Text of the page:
It's Hard To Predict The Future, Even For Mario's CreatorS

Shigeru Miyamoto is a video game pioneer. He entered the industry in 1977 and has been instrumental in changing the way we play games. He knows where we've been, but does he know where we are going?

"Thirty years ago, I couldn't imagine the technological innovation that there is today," Miyamoto said at a recent symposium held by the Japan Media Arts Festival. Likewise, predicting the future is difficult. Thirty years is a long time, but Miyamoto sees the importance of youth. "Lots of young people is good for the health of the game industry."

Who would have thought twenty or even ten years ago that Nintendo would have scored a monster hit with Wii Fit. At the symposium, Miyamoto talked about how Wii Fit and its Balance Board has sold over 30 million copies (the tally appears to include Wii Fit Plus).

"That makes it the biggest selling scale in the World," Miyamoto joked. "It's selling more than (Japanese scale maker) Tanta's."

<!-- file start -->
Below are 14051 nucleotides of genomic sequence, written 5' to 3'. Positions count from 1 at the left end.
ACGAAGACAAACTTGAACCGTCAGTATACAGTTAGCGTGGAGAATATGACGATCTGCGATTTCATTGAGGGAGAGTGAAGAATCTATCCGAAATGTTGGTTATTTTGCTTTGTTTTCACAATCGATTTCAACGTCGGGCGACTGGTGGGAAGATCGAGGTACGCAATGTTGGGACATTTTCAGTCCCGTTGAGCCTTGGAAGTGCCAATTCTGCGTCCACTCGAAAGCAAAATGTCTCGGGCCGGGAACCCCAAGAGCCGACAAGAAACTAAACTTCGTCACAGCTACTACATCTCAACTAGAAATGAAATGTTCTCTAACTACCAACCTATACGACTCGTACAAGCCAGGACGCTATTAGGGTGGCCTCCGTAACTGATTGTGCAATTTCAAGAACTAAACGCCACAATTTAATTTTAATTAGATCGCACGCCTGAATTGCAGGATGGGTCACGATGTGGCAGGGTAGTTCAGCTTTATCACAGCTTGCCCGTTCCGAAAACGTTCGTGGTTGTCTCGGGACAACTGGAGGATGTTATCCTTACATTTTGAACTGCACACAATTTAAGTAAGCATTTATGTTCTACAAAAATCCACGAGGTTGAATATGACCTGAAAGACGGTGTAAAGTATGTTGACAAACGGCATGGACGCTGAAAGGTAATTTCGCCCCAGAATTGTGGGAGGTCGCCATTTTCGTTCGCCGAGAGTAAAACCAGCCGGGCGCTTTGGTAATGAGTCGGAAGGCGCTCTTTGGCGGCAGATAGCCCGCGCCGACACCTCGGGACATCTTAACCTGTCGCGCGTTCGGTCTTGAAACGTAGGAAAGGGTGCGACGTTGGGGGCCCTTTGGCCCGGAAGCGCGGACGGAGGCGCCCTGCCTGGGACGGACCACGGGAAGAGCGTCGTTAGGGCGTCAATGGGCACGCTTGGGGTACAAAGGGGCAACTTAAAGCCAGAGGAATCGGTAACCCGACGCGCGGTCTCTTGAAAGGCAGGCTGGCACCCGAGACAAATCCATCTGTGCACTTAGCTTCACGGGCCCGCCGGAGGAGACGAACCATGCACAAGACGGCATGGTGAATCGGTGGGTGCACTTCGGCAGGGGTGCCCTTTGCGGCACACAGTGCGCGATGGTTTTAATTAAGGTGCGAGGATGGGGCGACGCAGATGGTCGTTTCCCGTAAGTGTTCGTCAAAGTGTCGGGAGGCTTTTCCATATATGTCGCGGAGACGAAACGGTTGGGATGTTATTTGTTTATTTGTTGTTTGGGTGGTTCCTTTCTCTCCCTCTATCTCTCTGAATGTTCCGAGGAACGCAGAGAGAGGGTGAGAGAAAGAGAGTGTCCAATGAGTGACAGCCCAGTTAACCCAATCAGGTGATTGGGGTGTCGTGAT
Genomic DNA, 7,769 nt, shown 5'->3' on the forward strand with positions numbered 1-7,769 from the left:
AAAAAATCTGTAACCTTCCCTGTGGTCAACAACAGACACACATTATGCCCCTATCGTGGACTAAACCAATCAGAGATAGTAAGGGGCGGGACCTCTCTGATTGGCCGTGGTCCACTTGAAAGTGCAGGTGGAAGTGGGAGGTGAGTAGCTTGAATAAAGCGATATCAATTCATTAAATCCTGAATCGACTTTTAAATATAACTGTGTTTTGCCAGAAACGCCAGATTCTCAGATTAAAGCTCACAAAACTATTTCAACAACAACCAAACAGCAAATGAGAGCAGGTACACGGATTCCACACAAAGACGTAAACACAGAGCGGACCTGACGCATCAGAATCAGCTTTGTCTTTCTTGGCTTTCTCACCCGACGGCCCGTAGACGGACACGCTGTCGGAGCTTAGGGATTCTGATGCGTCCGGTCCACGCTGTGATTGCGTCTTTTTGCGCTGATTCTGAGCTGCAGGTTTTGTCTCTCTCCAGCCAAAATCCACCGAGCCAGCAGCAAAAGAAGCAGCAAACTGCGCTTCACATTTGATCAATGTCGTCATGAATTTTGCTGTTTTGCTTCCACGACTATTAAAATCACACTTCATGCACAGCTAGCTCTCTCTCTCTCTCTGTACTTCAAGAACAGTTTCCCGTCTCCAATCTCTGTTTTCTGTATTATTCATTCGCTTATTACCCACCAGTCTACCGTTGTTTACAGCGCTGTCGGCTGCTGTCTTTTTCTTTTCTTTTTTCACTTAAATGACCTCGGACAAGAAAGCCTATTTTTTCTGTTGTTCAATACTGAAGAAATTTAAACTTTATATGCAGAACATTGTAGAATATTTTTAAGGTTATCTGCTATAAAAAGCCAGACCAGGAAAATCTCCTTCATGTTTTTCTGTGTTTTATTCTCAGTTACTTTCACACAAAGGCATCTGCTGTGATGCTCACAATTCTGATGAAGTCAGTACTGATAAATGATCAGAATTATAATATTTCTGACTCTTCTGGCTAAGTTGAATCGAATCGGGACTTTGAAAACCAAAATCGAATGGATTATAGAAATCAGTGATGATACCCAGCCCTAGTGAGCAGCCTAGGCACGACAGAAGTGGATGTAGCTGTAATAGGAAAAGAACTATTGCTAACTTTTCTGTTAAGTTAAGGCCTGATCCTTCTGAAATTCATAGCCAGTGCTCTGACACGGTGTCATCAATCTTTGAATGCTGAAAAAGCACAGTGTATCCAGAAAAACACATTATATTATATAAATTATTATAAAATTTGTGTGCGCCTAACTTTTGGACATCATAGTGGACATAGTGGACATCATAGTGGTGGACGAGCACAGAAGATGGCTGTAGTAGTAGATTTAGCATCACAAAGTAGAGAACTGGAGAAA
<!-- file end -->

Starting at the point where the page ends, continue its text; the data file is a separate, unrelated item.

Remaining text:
Miyamoto started working on arcade games like Nintendo's 1979 game center title, Sheriff. At the symposium, the game designer noted differences in approach. While making arcade games, Miyamoto said he would wonder how he could make players want to play again. Now, he wonders how he can make an interesting experience.

Forget market research and market trends. According to Miyamoto, "I'm making games about things that I have personally found interesting and want to communicate."

「文化庁メディア芸術祭京都展」で宮本茂氏・養老孟司氏が講演。「固定観念を崩す」などゲーム開発の持論を展開 [GAME Watch] [Pic]